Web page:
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NEW UPDATES Asean Affairs  22 September 2014  

RI leads advertising spending growth in Asia-Pacific region

Indonesia will continue to lead the Asia-Pacific region in growth in spending on advertising at least until next year, with an expected growth rate of about 15 percent, information company Nielsen and the International Advertising Association (IAA) have predicted.

In the previous quarters, Indonesia showed the fastest growth, around 15 percent, in net advertising spending in the region, followed by China with 12 percent, according to presentation material at the Asia Pacific Media Forum (APMF) on Friday.

“Indonesia still has a long way to go before it catches up with the rest of the world, but spending is heading toward international levels,” Faris Abouhamad, chairman and world president of IAA Global, said at the APMF on Friday. “I would say that in the fourth quarter, and maybe into next year, we will continue to see this level of growth,” he added.

Analysts have said that while demand for advertising in the first half of the year was buoyed by election-related spending, budgets have generally been pushed back to the second half of the year.

In addition, advertising spending is expected to be given a boost by the inauguration of the new government next month, as there are high hopes over economic certainty and reform.

“Under the new government, the country can make up for what it’s missed out on, and generate new momentum,” Abouhamad said.

“This [the new government] should obviously be a positive sign for advertisers, media owners and investors. Everybody is waiting for the new economic program, waiting to become part of the new economic chapter,” he added.

Paul Fisher, managing director (media) of Nielsen Asia Pacific, was similarly optimistic that there would be renewed consumer positivity in Indonesia, creating sustained growth in the remaining period of this year.

    RI shows fastest growth of around 15% in ad spending in the region, followed by China’s 12%
    Other Asia Pacific countries grow slower at single digit
    Advertisers see bright outlook on RI ad industry as new govt seen as a positive sign

“We would like to see the 15 percent growth continue, especially in this period after the elections, which tend to have a dampening effect on advertising and consumer sentiment. There needs to be a strong basis on which growth can continue. We hope that there will be greater investment in advertising,” he said.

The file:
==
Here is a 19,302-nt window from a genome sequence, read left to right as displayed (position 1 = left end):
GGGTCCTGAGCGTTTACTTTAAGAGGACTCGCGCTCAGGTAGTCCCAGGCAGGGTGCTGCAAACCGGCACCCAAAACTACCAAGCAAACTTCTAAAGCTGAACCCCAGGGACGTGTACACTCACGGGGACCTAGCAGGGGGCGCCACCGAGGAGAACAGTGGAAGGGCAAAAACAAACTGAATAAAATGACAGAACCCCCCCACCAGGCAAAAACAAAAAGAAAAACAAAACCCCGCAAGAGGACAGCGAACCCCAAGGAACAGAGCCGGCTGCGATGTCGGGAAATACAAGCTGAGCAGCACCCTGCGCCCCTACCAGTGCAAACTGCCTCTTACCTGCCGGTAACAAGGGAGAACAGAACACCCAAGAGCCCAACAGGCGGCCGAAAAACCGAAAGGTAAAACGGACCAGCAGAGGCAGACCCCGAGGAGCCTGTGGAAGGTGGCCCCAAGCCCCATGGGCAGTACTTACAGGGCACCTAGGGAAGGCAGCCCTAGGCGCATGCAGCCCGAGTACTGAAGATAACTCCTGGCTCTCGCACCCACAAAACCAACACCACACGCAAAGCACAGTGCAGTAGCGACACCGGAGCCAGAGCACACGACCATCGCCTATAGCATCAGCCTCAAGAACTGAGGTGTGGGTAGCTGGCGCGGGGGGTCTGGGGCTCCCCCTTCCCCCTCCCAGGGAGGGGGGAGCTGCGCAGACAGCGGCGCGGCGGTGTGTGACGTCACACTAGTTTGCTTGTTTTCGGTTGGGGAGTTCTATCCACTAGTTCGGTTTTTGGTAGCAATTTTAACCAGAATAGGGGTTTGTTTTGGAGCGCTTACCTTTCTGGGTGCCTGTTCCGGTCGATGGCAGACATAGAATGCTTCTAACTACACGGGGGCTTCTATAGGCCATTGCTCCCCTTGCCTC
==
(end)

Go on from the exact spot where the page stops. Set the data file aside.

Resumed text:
Seventy-eight percent of Indonesians consider television as the most relevant advertising medium, followed by social media at 48 percent, according to a survey conducted by the APMF and YouGov.

While Indonesia and China have been growing rapidly, elsewhere in the Asia-Pacific region, ad spending has grown more slowly, with Singapore, Malaysia, Japan, South Korea, Australia and New Zealand all recording single-digit growth.

“It’s been a challenging year for many businesses in the industry. We’re hoping that advertisers will advertise more in the fourth quarter, and that we can finish this year with stronger growth,” Fisher said.

Similarly, the IAA estimated that after slow growth in ad spending earlier this year, the market in the region will swing back to a normal level in the fourth quarter.

Improved connectivity, better government support, population expansion and higher education levels will drive higher ad spending, according to the association.

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This year in Thailand-what next?

AseanAffairs   04 January 2011
By David Swartzentruber      

It is commonplace in journalism to write two types of articles at the transition point between the year that has passed and the New Year. As this writer qualifies as an “old hand” in observing Thailand with a track record dating back 14 years, it is time take a shot at what may unfold in Thailand in 2011.

The first issue that can’t be answered is the health of Thailand’s beloved King Bhumibol, who is now 83 years old. He is the world's longest reigning monarch, but elaborate birthday celebrations in December failed to mask concern over his health. More






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